If that’s the case, then prepare to be ‘enthralled by the beguiling styling, prestigious flair and, last but by no means least, the dynamism out on the road’.
Not convinced? All right, let Mercedes put it to you this way: the R-class provides a wholly new motoring experience. That’s right, not massaged, not evolved, not re-packaged, not re-imagined. But new.Conceivably, this is a claim calculated to annoy an increasingly cynical motoring press which would no doubt point to other well-intentioned revelations like the Renault Avantime. But it’s backed up by impressive early sales in the US and, in a broader philosophical sense, the knowledge that it’s the Cayenne, that most unlikely fusion of lofty 4x4 and supercar, and not the 911 that’s made Porsche the most profitable car maker in the world.
Of course, if Mercedes really has made a vehicle that can stand in for all its other models, it might be in danger of stealing sales from a wider line up than just the M-class 4x4 and E-class estate but, realistically, Benz sees the R-class attracting more customers to the brand: ‘empty nesters’ who currently drive large 4x4s but who need more space and flexibility.
When the R-class is launched in the UK next spring, there will be a choice of three engines; a petrol and diesel V6 and a 306bhp 5.0-litre petrol V8. But it’s the 224bhp, third-generation common-rail V6 diesel that will account for 60 per cent of the 1800 projected sales and it’s this car, the 320 CDI short wheelbase, we’re driving in the Bavarian Alps.
It’s a startling-looking car which, like the CLS, has huge presence and is far better in the metal than in photographs. In particular, the arching roof line invests the shape with a sense of muscularity that makes the new S-class look clumsy.
Measuring 4922mm from nose to tail, the short-wheelbase R-class certainly doesn’t take up any more road space than Merc’s flagship saloon, but it’s much roomier inside. There’s seating for six in three rows and the four seats in the rear fold flat individually, allowing the load capacity to be expanded to 1950 litres (2385 in the long-wheelbase version).
In fact, the cabin is a thing of beauty – obviously strongly influenced by the latest MPV thinking, though much closer to a luxury saloon in its ambience and appointments. The seats and driving position are simply terrific, the fascia and instruments a triumph of style, substance and practicality.
The new 3.0-litre V6 diesel with third-generation common-rail, direct-injection technology claims improved fuel consumption, even lower exhaust emissions and an audible improvement in refinement. But it has to be said that, while impressively hushed on the motorway at speed, it doesn’t seem to be quite as silky and muted as Audi’s rival 3.0 V6 under hard acceleration.
The peak torque of 376lb ft doesn’t feel as heroic as it looks on paper, either, though the engine works brilliantly with the 7G-Tronic seven-speed automatic transmission providing plenty of seamless shove from standstill and enough for respectable fast-lane autobahn occupancy.
Perhaps controversially, as in the M-class Mercedes’ engineers have dispensed with the conventional automatic selector lever in the centre console and replaced it with a stalk on the steering column which looks old-fashioned but works well. The additional gearshift buttons on the steering wheel let you change gear yourself but, with this motor at least, you just don’t feel inclined.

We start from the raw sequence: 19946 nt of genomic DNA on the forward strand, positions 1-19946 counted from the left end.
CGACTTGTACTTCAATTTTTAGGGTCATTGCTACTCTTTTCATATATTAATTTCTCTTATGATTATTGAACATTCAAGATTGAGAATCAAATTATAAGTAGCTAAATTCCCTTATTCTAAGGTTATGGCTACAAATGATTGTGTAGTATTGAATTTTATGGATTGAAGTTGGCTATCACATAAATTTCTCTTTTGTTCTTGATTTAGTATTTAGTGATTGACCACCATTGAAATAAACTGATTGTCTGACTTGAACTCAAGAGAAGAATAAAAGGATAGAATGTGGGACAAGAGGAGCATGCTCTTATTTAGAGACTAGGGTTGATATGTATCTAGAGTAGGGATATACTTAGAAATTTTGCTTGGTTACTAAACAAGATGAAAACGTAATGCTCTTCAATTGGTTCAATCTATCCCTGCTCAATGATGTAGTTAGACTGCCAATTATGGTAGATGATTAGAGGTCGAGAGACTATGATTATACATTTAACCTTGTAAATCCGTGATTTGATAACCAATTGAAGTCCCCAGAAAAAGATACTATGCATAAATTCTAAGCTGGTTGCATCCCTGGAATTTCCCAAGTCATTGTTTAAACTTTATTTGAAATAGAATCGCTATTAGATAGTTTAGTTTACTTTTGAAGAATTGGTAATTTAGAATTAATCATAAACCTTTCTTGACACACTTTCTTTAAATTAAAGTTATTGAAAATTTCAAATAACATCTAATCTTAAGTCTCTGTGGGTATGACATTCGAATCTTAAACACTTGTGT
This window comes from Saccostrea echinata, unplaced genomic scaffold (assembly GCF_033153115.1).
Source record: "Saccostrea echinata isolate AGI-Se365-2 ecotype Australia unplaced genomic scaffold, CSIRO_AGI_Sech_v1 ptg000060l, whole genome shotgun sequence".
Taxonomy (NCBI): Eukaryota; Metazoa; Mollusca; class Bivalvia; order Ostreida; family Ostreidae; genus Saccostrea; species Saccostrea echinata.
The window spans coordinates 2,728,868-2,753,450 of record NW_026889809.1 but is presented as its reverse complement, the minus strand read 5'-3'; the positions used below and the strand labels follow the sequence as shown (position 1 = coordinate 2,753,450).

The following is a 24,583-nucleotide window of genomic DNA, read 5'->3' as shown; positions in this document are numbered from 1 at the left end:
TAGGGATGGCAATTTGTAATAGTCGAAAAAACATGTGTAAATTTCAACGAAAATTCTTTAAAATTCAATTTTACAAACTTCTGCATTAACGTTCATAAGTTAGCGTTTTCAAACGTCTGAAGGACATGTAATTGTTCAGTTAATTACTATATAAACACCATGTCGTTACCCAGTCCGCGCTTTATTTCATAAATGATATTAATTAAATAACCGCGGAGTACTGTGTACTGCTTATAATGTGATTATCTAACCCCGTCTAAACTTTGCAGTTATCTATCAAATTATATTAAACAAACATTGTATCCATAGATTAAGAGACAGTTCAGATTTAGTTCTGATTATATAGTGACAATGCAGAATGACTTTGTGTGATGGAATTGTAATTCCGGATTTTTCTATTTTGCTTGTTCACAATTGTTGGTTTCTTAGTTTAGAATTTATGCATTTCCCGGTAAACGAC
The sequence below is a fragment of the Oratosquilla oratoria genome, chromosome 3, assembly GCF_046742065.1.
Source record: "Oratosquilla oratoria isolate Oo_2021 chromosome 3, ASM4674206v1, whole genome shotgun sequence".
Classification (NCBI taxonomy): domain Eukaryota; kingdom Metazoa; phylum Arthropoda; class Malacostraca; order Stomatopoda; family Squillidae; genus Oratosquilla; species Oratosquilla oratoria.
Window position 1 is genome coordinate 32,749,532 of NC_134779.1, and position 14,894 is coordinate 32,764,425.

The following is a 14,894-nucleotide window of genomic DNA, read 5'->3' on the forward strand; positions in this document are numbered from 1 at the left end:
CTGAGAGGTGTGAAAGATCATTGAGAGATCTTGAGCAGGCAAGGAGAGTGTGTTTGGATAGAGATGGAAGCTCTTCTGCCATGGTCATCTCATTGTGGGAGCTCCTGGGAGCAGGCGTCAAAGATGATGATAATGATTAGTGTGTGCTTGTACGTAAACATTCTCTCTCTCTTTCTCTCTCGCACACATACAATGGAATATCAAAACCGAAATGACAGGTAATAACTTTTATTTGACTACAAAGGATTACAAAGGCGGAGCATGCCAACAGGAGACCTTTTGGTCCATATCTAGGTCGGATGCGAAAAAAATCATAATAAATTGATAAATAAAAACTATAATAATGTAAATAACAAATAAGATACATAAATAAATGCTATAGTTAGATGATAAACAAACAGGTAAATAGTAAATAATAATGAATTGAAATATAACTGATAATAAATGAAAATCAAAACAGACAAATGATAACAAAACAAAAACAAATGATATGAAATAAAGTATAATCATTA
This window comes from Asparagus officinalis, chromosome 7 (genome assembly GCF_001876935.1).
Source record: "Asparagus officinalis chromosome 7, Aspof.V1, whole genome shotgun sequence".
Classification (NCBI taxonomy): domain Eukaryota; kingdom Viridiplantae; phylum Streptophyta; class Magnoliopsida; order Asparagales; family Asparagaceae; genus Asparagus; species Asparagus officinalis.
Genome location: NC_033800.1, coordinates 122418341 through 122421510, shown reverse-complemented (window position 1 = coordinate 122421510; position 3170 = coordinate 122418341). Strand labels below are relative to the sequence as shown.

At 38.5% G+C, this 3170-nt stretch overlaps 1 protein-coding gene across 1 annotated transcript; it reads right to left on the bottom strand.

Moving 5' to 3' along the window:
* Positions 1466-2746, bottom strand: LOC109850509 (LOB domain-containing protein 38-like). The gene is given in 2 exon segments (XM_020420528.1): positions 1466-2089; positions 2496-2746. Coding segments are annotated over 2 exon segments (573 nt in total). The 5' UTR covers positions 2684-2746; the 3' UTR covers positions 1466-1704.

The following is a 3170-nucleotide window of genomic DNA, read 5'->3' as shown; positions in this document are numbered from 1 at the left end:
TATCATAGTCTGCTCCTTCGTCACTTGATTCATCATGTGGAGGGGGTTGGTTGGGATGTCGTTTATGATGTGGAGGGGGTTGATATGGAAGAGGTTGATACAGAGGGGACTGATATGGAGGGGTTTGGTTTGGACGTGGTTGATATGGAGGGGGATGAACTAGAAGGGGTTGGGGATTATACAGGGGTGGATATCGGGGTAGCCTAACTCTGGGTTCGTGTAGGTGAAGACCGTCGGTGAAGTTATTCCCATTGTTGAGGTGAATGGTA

Mercedes has thrown pretty much everything at the chassis: permanent all-wheel drive, its electronically controlled 4ETS traction system, ESP stability control, air suspension for the rear wheels, with the option (fitted to our car) of Airmatic all-round air suspension with ADS (Adaptive Damping System), which automatically lowers the suspension by 20 millimetres at high speeds to reduce wind resistance.
As the road kinks and curls through the wooded Bavarian valleys I’m struck by how neat and predictable the R-class’s manners are. The body structure feels stiff and the suspension works quietly. The four-wheel drive isn’t intrusive, it just seems to extend the reach and completeness of the Merc’s range. On this mostly smooth asphalt it has fine grip and a fluent way of stringing together combinations of bends. It isn’t all that incisive yet unerringly composed, rewarding a press-on approach while refusing to be ruffled.
Passive safety is top-drawer, too. Pre-Safe, the safety system that detects critical handling situations and immediately springs into action to prepare occupants and vehicle alike for an imminent collision, is standard, as are adaptive front airbags and front side airbags as well as window airbags, while ‘Neck-Pro’ crash-responsive head restraints are optional.
Alloy wheels, speed-sensitive power steering and front seats which are electrically adjustable for height, cushion angle and backrest angle are also make the standard equipment list, while entertainment basics are based around a CD-tuner with eight loudspeakers.
So, a wholly new driving experience? Hardly. The R-class is a lower, sportier 4x4 with a third row of seats and no off-road ability to speak of, but it’s no less desirable for that. Just as Mercedes claims, it is roomy, versatile, safe and good-looking. More impressive still, though, is the way the short-wheelbase, Euro-tweaked oil-burner drives. It rides extremely well and is fabulously stable and relaxing on the autobahn, yet you can have a giggle on your favourite road. After the A-class this is easily Mercedes’ best fusion effort to date.